In the ongoing tit-for-tat between billionaires running for president, the Michael Bloomberg campaign released its much-awaited Super Bowl ad this morning.
The ad, which addressed gun control, is the presidential hopeful’s latest commercial after several weeks of running ads in battleground states, like Ohio, Pennsylvania and Florida, questioning President Donald Trump’s impeachment. The campaign secured the airtime for the 60-second Super Bowl ad, which Siegel Strategies produced, after learning that President Trump had also purchased time.
The Bloomberg campaign released the ad—which will appear after halftime on Sunday in the game—across its social channels today, showcasing Bloomberg as a person who will fight for gun reform.
The ad, titled “George” tells the story of a man, George Kemp Jr., who was shot and killed, while his mother, Calandrian Simpson Kemp, narrates the ad about her son’s love for football and aspirations of going to the NFL. She explains that she has watched, and believes in, how Bloomberg would fight for reform. The ad does not mention Trump and Bloomberg himself doesn’t appear until the very end, when he endorses the message.
“I chose to devote the entire 60-second ad to gun safety because it matters to communities across the country and it will be a top priority for me as president,” Bloomberg said in a statement. “People will be rooting for different teams in the Super Bowl, but virtually all Americans—including people in both parties and a majority of gun owners—support universal background checks and other common sense gun laws.”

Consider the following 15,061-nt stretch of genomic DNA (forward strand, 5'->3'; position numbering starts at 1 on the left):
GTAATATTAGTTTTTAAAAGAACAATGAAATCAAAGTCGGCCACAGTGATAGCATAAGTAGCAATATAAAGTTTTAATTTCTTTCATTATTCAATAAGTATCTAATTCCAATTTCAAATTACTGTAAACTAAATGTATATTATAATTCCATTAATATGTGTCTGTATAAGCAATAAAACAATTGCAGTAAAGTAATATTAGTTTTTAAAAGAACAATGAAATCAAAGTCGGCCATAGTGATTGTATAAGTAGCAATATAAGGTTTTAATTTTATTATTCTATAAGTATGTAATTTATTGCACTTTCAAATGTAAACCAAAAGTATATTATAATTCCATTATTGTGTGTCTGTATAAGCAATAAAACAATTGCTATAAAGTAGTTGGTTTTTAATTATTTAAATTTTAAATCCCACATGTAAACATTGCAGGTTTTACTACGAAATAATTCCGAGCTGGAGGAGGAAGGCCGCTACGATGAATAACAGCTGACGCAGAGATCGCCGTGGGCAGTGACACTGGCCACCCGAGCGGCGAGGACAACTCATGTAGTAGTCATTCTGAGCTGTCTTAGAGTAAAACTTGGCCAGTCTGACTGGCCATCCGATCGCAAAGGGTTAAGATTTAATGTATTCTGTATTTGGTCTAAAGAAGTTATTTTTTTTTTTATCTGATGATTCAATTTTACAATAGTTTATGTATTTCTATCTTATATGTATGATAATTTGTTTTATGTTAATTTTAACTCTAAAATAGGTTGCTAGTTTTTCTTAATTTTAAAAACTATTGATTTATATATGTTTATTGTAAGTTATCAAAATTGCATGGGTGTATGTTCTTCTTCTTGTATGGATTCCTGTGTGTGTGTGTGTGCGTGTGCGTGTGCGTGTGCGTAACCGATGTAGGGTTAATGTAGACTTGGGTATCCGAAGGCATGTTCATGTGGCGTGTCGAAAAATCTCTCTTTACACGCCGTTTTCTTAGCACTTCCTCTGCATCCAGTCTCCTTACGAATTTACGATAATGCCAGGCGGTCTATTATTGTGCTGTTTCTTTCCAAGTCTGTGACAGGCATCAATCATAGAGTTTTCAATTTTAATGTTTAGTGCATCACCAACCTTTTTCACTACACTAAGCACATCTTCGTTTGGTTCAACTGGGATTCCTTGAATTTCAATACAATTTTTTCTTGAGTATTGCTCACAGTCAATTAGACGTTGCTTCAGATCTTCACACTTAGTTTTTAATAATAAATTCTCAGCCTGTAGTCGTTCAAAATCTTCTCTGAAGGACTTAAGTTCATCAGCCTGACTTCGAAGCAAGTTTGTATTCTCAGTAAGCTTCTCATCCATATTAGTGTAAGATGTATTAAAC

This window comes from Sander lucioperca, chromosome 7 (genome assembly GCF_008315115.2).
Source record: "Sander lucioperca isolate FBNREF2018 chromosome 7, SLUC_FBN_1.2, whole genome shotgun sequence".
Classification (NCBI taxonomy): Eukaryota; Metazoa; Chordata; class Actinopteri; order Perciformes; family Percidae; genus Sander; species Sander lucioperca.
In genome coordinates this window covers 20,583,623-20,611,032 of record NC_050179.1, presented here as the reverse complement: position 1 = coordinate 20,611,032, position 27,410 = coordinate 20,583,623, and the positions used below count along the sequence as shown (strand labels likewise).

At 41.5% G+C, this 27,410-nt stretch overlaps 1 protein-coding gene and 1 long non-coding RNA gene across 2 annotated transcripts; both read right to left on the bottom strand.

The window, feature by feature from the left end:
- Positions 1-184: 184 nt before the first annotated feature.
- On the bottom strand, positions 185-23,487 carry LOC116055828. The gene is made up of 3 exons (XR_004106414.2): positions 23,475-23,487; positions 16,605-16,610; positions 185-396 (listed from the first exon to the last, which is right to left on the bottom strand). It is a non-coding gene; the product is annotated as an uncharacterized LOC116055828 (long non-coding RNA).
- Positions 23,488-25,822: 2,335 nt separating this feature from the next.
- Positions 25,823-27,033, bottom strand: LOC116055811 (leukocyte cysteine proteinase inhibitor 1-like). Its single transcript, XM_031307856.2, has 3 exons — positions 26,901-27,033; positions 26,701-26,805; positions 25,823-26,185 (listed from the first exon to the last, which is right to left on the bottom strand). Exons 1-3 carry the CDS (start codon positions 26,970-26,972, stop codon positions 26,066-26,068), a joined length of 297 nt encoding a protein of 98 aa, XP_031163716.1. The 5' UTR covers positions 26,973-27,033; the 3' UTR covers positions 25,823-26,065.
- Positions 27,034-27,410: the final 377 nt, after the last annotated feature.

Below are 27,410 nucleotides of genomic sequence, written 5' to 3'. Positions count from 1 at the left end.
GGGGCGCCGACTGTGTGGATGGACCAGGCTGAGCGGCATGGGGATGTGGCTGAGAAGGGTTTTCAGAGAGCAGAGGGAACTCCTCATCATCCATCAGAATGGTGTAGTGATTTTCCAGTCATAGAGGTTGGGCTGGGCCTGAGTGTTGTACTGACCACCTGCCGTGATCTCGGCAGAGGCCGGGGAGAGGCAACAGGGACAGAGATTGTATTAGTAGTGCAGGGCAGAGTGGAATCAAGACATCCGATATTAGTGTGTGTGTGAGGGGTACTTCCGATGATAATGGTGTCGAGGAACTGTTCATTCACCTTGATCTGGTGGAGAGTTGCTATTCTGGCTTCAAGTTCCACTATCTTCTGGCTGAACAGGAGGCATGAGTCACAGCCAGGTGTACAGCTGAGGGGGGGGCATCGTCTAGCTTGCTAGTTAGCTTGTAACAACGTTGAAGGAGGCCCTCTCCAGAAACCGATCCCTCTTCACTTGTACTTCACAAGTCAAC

The ad, which cost a little north of $10 million, is just the most recent from Bloomberg, who is running on a slogan of “Fighting for our future” and only joined the presidential race in November. But what he’s lacked in time building up a national organization of volunteers like his other Democratic candidates, he has made up for in advertising, spending $100 million over the last month.
It’s the first time that a presidential candidate, let alone two, bought a spot in the Super Bowl, defined as an advertisement that appears in the game after kickoff and before the clock runs out on the game.
“People might assume a political ad during the Super Bowl might be really political and divisive. This ad is the opposite,” Bloomberg’s national campaign spokesperson, Julie Wood, told Adweek. “It’s about something that is incredibly human and moving and an issue there is broad agreement on.”
The ads raise questions about what this could mean for future presidential elections in terms of political spending, whether candidates will see the Super Bowl, the most expensive ad opportunities that captures a hundred million highly untargeted eyeballs, a must-buy. Is this a product of the bombastic Trump brand? A way to reach a highly fragmented audience in a divided nation? A by-product of an unparalleled amount of money spent in the 2020 race?
Some forecasts predict as much as $10 billion will be spent this presidential election year, as digital ad spending grows substantially and candidates explore new mediums not yet aggressively tested in presidential election years, like OTT.
Bloomberg’s campaign will also make stops as part of a bus tour in battleground states surrounding the Big Game, including in Florida, Georgia, North Carolina, and Virginia. It will also roll out videos from survivors of gun violence from 12 states highlighting their stories ahead of National Gun Violence Survivors Week, the first week of February.
Calandrian Simpson Kemp, the woman featured in the ad, is a member of Moms Demand Action, which is part of Everytown for Gun Safety, which Bloomberg helped create.
In deciding what type of ad to put together, the campaign decided that this spot would “cause people to pause and watch this and have a conversation about it,” Wood said, particularly around other ads that might strike “a different tone.”
“We thought it was a really powerful way to introduce him to the country and she speaks so powerfully about her story and her son,” Wood said.